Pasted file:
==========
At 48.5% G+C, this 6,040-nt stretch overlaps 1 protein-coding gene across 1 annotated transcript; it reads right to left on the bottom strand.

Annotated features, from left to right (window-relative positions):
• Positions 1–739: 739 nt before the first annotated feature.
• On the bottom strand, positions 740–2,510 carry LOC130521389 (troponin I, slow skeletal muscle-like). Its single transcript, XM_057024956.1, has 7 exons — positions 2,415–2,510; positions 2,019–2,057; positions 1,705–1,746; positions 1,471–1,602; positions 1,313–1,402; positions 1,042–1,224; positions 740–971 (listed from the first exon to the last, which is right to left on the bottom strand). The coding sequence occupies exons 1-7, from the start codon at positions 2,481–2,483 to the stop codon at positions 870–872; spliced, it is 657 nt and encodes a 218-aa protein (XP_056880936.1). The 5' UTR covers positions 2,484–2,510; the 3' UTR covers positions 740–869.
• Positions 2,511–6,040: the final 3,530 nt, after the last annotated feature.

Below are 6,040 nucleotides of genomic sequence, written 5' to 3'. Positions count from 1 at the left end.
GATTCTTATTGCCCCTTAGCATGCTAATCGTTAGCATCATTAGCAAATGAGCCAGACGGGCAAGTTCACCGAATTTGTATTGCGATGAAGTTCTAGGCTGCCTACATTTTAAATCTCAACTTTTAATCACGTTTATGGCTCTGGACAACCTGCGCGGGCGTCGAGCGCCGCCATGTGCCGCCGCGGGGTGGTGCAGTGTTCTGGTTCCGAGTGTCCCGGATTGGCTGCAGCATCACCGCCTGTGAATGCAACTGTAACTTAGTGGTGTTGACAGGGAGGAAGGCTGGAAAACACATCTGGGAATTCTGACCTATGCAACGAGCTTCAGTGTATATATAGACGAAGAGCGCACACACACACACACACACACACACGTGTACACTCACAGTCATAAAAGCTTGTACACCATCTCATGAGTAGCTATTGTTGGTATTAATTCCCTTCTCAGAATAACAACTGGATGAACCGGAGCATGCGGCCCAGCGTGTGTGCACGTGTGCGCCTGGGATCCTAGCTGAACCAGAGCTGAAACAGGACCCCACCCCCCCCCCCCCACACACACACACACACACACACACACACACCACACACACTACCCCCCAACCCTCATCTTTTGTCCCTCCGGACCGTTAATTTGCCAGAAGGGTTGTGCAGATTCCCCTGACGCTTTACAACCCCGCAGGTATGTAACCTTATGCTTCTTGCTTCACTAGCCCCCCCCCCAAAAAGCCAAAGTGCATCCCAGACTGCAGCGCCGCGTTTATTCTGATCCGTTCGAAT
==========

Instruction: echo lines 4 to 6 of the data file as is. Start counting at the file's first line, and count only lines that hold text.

• On the bottom strand, positions 740–2,510 carry LOC130521389 (troponin I, slow skeletal muscle-like). Its single transcript, XM_057024956.1, has 7 exons — positions 2,415–2,510; positions 2,019–2,057; positions 1,705–1,746; positions 1,471–1,602; positions 1,313–1,402; positions 1,042–1,224; positions 740–971 (listed from the first exon to the last, which is right to left on the bottom strand). The coding sequence occupies exons 1-7, from the start codon at positions 2,481–2,483 to the stop codon at positions 870–872; spliced, it is 657 nt and encodes a 218-aa protein (XP_056880936.1). The 5' UTR covers positions 2,484–2,510; the 3' UTR covers positions 740–869.
• Positions 2,511–6,040: the final 3,530 nt, after the last annotated feature.

Below are 6,040 nucleotides of genomic sequence, written 5' to 3'. Positions count from 1 at the left end.